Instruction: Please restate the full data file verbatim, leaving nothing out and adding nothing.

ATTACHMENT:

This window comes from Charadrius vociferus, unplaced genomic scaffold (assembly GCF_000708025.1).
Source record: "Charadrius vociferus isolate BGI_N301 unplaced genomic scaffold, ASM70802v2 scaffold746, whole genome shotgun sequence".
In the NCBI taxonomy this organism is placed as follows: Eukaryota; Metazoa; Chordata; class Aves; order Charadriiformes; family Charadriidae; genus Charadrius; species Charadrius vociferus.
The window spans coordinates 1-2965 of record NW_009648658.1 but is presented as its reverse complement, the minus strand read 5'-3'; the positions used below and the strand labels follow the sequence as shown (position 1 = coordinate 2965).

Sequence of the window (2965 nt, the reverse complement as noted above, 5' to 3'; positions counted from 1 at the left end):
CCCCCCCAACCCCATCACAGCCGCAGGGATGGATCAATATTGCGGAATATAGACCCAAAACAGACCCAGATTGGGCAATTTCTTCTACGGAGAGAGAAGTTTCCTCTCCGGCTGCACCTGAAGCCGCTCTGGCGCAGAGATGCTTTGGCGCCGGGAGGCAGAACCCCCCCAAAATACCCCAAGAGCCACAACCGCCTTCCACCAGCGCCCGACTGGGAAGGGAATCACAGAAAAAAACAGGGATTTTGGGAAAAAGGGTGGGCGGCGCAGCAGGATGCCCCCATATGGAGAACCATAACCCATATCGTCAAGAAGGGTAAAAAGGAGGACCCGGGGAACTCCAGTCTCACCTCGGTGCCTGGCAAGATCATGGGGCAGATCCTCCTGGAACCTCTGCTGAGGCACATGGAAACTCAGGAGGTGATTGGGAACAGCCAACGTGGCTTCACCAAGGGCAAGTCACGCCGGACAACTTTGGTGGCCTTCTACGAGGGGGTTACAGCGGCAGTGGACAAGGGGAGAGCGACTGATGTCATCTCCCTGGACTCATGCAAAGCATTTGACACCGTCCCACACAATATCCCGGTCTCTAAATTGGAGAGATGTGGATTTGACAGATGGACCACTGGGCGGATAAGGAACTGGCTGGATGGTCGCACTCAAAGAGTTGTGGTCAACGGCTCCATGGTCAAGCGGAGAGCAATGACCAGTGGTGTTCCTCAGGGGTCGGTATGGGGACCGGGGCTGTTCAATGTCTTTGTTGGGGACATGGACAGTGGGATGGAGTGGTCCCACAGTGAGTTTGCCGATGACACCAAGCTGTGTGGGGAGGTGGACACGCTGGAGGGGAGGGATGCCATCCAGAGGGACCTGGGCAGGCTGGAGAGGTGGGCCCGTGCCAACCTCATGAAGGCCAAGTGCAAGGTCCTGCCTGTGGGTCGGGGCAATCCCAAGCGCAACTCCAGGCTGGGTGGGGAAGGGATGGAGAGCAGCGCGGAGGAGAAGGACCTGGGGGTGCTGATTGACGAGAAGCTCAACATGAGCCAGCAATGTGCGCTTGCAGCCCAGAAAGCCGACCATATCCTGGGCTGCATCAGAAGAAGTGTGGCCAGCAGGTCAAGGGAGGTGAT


This window comes from Charadrius vociferus, unplaced genomic scaffold (assembly GCF_000708025.1).
Source record: "Charadrius vociferus isolate BGI_N301 unplaced genomic scaffold, ASM70802v2 scaffold746, whole genome shotgun sequence".
In the NCBI taxonomy this organism is placed as follows: Eukaryota; Metazoa; Chordata; class Aves; order Charadriiformes; family Charadriidae; genus Charadrius; species Charadrius vociferus.
The window spans coordinates 1-2965 of record NW_009648658.1 but is presented as its reverse complement, the minus strand read 5'-3'; the positions used below and the strand labels follow the sequence as shown (position 1 = coordinate 2965).

Sequence of the window (2965 nt, the reverse complement as noted above, 5' to 3'; positions counted from 1 at the left end):
CCCCCCCAACCCCATCACAGCCGCAGGGATGGATCAATATTGCGGAATATAGACCCAAAACAGACCCAGATTGGGCAATTTCTTCTACGGAGAGAGAAGTTTCCTCTCCGGCTGCACCTGAAGCCGCTCTGGCGCAGAGATGCTTTGGCGCCGGGAGGCAGAACCCCCCCAAAATACCCCAAGAGCCACAACCGCCTTCCACCAGCGCCCGACTGGGAAGGGAATCACAGAAAAAAACAGGGATTTTGGGAAAAAGGGTGGGCGGCGCAGCAGGATGCCCCCATATGGAGAACCATAACCCATATCGTCAAGAAGGGTAAAAAGGAGGACCCGGGGAACTCCAGTCTCACCTCGGTGCCTGGCAAGATCATGGGGCAGATCCTCCTGGAACCTCTGCTGAGGCACATGGAAACTCAGGAGGTGATTGGGAACAGCCAACGTGGCTTCACCAAGGGCAAGTCACGCCGGACAACTTTGGTGGCCTTCTACGAGGGGGTTACAGCGGCAGTGGACAAGGGGAGAGCGACTGATGTCATCTCCCTGGACTCATGCAAAGCATTTGACACCGTCCCACACAATATCCCGGTCTCTAAATTGGAGAGATGTGGATTTGACAGATGGACCACTGGGCGGATAAGGAACTGGCTGGATGGTCGCACTCAAAGAGTTGTGGTCAACGGCTCCATGGTCAAGCGGAGAGCAATGACCAGTGGTGTTCCTCAGGGGTCGGTATGGGGACCGGGGCTGTTCAATGTCTTTGTTGGGGACATGGACAGTGGGATGGAGTGGTCCCACAGTGAGTTTGCCGATGACACCAAGCTGTGTGGGGAGGTGGACACGCTGGAGGGGAGGGATGCCATCCAGAGGGACCTGGGCAGGCTGGAGAGGTGGGCCCGTGCCAACCTCATGAAGGCCAAGTGCAAGGTCCTGCCTGTGGGTCGGGGCAATCCCAAGCGCAACTCCAGGCTGGGTGGGGAAGGGATGGAGAGCAGCGCGGAGGAGAAGGACCTGGGGGTGCTGATTGACGAGAAGCTCAACATGAGCCAGCAATGTGCGCTTGCAGCCCAGAAAGCCGACCATATCCTGGGCTGCATCAGAAGAAGTGTGGCCAGCAGGTCAAGGGAGGTGAT